August 11, 2011 — "Diva" and "Dots" are making "bead buddies" in the forest canopy, while "Flave" looks on. The youngsters could be at a summer camp anywhere in America.
But these kids share a special burden: Their parents have, or have had, cancer.
For one week a year, these children, ages 6 to 16, can escape to a place where kids can be kids, which is one reason they are known by "escapist" nicknames while at camp. In Charlottesville, that place is Camp Kesem at the University of Virginia.
Kesem – "magic" in Hebrew – is a nondenominational network of camps, created in 2001 and run largely by college students. The campers attend free of charge, with funds raised by student volunteers through events, letter-writing campaigns and other fundraising initiatives.
U.Va.'s camp, hosted this week at Camp Holiday Trails, has grown significantly since it was first held in 2006. It started with 15 to 20 kids; this year, camp co-chairs Mark Manning, a May graduate of the College of Arts & Sciences, and Sydney Kastner, a fourth-year student in the College, lead a team of camp counselors who look after 72 campers, including 16 teens, most of whom are returning. Several campers have been coming longer than their counselors, and the friendships these children make outlast their time at camp.
Counselor Rebecca Christensen, a third-year student in the College, said she is constantly impressed with the support the children give each other in "Cabin Chats," the nightly discussions when kids can bring up any topic they want to talk about, including their parents' conditions.
"I love how much the kids seem to grow while they're here and the connections they make with each other," she said. "It's really moving. You can visibly see that we have an impact on their lives."
Kastner, too, remarked at the importance of a peer support system for the campers as they deal with a beloved parent with cancer. "A lot of the kids have found that camp is a good place for them to not have to talk about it, but know that everyone around them is in the same boat," she said.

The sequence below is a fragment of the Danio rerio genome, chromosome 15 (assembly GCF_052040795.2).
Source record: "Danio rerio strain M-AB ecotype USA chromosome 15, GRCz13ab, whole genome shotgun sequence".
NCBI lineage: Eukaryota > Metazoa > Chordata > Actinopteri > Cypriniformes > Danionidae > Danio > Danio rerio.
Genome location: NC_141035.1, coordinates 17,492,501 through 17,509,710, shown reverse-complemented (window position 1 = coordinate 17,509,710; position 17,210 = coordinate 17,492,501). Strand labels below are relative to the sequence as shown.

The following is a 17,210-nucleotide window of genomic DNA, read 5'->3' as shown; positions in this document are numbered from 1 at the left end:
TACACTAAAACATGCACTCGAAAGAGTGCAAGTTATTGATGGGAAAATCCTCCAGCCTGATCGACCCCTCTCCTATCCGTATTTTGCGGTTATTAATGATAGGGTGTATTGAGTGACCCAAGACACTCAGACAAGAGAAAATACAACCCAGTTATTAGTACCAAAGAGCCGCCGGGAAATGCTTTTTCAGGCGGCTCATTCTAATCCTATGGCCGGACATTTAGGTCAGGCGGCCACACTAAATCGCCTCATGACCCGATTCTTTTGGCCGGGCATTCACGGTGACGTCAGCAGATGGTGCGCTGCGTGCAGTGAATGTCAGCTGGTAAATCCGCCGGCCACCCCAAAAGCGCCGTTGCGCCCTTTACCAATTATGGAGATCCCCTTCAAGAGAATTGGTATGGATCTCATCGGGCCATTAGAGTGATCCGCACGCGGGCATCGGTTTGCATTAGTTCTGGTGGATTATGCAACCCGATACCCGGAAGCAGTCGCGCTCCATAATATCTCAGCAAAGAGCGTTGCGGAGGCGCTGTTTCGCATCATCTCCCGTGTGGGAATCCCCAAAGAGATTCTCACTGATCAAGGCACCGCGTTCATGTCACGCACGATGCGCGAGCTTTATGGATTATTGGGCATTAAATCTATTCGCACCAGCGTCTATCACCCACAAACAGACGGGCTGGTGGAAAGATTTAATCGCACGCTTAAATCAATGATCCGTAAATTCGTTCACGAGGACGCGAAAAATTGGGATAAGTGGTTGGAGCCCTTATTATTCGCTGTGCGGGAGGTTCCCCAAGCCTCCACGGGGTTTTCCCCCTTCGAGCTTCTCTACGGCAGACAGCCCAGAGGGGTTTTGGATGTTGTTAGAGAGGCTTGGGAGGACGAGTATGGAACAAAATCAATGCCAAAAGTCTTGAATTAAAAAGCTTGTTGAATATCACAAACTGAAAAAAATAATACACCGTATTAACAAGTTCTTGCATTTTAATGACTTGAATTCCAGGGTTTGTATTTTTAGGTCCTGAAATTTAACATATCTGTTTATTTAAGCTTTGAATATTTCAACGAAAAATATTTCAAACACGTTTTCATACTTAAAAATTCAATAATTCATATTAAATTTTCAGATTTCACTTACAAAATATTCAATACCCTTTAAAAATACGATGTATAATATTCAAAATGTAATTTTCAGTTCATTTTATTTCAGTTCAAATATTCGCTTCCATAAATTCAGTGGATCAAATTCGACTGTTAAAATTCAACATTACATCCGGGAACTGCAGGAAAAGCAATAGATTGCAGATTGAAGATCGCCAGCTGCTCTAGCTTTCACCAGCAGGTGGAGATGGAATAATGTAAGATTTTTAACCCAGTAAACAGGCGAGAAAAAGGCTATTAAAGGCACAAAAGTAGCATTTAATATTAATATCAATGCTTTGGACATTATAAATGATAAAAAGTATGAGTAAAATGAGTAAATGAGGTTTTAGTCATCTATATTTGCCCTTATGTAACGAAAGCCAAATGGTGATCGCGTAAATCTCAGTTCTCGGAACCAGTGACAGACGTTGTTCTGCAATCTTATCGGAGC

Campers spend their days having fun. In the mornings, they rotate by age group through activities like dancing, hiking, arts and crafts, cooking, sports, canoeing and climbing a rock wall. In the afternoons, they have pool time and "feet on bed" time, in which the kids don't have to sleep but must at least have their feet on the bed. Every day, campers sing songs and eat meals together and participate in full camp activities like Capture the Flag or the annual talent show.
Counselor Bhaumik Patel, a third-year College student, called the camp "the perfect proportion of organization and chaos."
Some highlights of the week have included a photo scavenger hunt, where teams were given a checklist of silly things to do and digital cameras with which to photograph them. The kids also enjoyed visits from the U.Va. men's soccer team and women's field hockey team, as well as representatives from Charlottesville's Music Resource Center, who showed them how to play instruments.
Near the end of the week, all the kids take part in an evening "Empowerment Ceremony," sharing why they are there and what camp means to them. As a part of this ceremony, they write down their hopes and fears on pieces of paper and throw them into a campfire, symbolically releasing their fears and making their dreams come true.
Manning said campers often have difficulty articulating how their parents' illness impacts them. Gatherings such as these present "an amazing opportunity to connect with these kids," he said. "It isn't just a summer camp."
U.Va.'s 7 Society recognized the camp's value in May with its James Earle Sargeant Award, given to an outstanding student organization that makes major contributions to the University community.
The award means a lot both in terms of support and increasing awareness of the camp's mission, Manning said. "It's always thrilling to be recognized for good work we try to do."
The camp also transforms the student counselors. Kastner, who had a parent go through cancer treatment and recover, said that working with the kids has shaped her so that she now wants to go into nonprofit management.
"It's been a great experience for me because I came out the other end of it and I can tell kids how I dealt with things," she said. "It's a great feeling that I can help someone else go through something that I felt with my family."
Manning said his involvement with camp has profoundly shaped his life.
"I couldn't imagine my college experience without Camp Kesem," he said.